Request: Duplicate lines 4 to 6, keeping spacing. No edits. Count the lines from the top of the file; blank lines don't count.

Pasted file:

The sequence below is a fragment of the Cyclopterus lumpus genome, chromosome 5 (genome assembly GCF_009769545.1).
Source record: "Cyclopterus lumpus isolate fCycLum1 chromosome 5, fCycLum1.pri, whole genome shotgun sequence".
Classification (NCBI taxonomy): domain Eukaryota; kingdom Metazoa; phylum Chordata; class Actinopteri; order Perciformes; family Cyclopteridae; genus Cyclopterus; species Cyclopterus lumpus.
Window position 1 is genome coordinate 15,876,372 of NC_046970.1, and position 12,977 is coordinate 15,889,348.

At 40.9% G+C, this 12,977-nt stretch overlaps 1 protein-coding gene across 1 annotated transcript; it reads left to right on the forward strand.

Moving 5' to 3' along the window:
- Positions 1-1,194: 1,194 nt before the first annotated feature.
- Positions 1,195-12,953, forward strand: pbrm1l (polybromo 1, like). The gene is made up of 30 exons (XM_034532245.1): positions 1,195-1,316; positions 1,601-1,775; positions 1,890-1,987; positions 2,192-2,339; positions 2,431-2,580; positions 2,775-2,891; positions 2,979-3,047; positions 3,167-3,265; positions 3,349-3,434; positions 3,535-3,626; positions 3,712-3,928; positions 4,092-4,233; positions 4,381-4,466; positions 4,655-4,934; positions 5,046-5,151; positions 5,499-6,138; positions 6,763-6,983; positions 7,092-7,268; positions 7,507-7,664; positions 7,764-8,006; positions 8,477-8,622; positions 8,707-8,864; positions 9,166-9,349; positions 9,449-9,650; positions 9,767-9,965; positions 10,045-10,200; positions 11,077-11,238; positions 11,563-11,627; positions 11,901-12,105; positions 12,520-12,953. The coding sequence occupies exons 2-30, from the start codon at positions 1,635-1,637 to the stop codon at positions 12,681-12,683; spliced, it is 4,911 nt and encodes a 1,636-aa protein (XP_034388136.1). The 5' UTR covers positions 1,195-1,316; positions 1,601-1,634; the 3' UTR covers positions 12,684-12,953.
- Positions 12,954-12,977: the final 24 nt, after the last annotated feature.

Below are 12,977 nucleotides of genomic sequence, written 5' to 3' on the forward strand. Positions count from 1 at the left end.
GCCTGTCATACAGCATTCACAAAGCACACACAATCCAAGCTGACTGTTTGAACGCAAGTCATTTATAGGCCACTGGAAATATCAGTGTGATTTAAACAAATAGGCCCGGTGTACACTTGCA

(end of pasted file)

Window position 1 is genome coordinate 15,876,372 of NC_046970.1, and position 12,977 is coordinate 15,889,348.

At 40.9% G+C, this 12,977-nt stretch overlaps 1 protein-coding gene across 1 annotated transcript; it reads left to right on the forward strand.

Moving 5' to 3' along the window: